Fantastic Four. Can you believe that? To me, its seems surreal. I still can’t believe we are in India, settled in our own apartment and driving our car around the town.We drove to the old Hyderabad and totally survived it without running into or over people. Well, we got a scratch but that was totally not our fault – the biker and his girl decided to ride so close to the car that they scraped the left side view mirror. Now that side of the car is feeling the love!
Well, four months later, we are loving it here in India. Last weekend we spent with friends – some old and some new. We bonded over pizza and poker, chaat and cake and booze and Wimbledon. It was just like old days in Seattle and it’s just helping make our transition easier.
Here’s my rundown of key topics everyone keeps asking me about.
Working at IDC
This is very interesting. People at IDC are very smart, talented and passionate. Mostly they are younger and work late nights – 27 years is the average age. Many don’t have a social life outside work – they even spend their weekends with team mates – which is not a bad thing. It helps reinforce the team spirit. But people are very competitive. Guess the competitive spirit that guides most through various entrance examinations and the sheer desire to be in the 0.5% to be recognized/make it in life does not suddenly stop after making it to Microsoft. One up man ship is common. It happens in Redmond as well but it’s not ‘in your face’.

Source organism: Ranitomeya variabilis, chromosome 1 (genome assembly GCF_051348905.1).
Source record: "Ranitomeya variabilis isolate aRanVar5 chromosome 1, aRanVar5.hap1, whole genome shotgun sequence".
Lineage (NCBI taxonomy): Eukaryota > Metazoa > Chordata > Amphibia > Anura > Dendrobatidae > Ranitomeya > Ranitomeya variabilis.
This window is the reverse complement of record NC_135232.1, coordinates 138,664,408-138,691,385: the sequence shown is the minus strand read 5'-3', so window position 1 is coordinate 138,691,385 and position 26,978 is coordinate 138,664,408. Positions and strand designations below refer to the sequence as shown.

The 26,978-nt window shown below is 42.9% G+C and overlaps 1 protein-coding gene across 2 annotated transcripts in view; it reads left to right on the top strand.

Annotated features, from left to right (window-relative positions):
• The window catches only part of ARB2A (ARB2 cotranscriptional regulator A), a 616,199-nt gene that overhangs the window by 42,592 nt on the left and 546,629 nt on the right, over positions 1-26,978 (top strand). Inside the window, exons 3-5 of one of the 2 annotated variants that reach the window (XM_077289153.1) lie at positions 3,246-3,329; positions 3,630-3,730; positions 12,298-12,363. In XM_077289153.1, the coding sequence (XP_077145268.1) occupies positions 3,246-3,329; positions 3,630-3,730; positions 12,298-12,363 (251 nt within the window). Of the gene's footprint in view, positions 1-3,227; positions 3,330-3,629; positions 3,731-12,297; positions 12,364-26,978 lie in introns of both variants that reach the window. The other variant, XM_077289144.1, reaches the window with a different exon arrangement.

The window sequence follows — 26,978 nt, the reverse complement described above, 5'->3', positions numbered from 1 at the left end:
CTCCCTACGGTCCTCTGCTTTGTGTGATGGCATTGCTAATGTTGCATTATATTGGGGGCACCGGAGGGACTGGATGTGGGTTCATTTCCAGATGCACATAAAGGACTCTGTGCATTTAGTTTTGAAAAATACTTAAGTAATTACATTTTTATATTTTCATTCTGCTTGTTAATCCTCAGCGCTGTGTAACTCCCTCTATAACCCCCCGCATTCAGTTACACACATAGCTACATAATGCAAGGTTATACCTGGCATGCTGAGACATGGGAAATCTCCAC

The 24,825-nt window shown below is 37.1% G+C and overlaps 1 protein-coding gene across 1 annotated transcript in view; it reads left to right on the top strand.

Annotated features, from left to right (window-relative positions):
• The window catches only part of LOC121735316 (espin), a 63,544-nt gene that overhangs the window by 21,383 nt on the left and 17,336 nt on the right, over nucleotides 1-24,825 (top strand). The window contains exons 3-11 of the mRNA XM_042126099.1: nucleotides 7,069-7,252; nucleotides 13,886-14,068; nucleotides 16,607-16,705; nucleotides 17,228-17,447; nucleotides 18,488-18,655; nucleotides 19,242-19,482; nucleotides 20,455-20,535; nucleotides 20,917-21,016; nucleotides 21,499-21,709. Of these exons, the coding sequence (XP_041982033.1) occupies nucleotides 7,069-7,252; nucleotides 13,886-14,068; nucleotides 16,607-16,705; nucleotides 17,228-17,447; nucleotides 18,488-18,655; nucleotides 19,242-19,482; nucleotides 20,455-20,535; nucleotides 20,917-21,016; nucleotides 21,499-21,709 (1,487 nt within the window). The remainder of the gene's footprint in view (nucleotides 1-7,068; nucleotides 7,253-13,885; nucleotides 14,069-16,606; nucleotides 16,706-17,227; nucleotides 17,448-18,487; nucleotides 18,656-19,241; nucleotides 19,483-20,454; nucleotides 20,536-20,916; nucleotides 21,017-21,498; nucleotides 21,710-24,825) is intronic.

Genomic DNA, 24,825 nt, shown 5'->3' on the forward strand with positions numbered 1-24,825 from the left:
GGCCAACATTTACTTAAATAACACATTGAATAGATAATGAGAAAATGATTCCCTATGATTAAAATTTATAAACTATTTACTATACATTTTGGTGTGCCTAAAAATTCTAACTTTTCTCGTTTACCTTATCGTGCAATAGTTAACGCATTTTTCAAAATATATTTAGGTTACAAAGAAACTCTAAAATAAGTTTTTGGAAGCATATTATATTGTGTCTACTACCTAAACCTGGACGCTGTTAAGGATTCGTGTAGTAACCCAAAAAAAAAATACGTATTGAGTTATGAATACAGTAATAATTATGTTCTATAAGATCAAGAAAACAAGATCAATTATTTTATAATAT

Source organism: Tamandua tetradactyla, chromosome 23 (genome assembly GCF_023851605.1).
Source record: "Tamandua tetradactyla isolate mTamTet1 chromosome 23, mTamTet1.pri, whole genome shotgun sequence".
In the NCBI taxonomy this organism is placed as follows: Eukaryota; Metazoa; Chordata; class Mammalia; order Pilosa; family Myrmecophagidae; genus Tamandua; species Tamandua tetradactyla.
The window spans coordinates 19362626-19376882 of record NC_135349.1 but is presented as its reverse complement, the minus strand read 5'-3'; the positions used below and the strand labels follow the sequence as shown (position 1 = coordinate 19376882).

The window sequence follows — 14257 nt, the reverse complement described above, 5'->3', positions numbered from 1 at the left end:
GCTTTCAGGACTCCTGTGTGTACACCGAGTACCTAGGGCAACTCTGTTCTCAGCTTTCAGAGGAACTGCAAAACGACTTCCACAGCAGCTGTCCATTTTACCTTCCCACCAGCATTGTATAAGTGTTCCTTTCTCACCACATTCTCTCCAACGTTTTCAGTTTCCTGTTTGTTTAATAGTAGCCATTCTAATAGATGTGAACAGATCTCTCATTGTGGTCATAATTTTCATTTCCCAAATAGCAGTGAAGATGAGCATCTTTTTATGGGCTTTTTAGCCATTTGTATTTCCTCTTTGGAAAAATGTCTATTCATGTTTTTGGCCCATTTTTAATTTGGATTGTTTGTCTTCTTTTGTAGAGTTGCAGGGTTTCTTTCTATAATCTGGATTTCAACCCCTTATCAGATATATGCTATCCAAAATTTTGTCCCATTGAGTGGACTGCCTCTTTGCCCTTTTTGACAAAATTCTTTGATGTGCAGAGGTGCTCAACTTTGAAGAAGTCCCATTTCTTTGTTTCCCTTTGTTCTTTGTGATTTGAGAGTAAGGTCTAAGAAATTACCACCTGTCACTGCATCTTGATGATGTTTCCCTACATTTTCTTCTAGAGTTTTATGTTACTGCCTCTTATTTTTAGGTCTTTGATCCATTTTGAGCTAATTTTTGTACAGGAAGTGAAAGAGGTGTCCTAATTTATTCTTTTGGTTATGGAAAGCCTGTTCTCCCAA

Teams at IDC seem to have a bit of a complex. We are always striving to do more features with a better quality. We work hard and we are always striving to get approval of our US counterparts . Every mail where we may have done something better than our US counterpart makes us proud.Well, I think we should be proud of what we do regardless of what US counterparts think.
Work-life balance is a hit and miss based on the team you join. I havent experienced this first hand but have heard from friends that their teams either have daily late night meetings or late nights emails to respond to. The teams sort of expect you to respond to emails right away – it’s a precedent set by other team members who are constantly glued to their phones and respond to the email as soon as it’s in the inbox. It frustrates my friends to no end but given recent move and pending reviews forces them to join the rest in their behavior.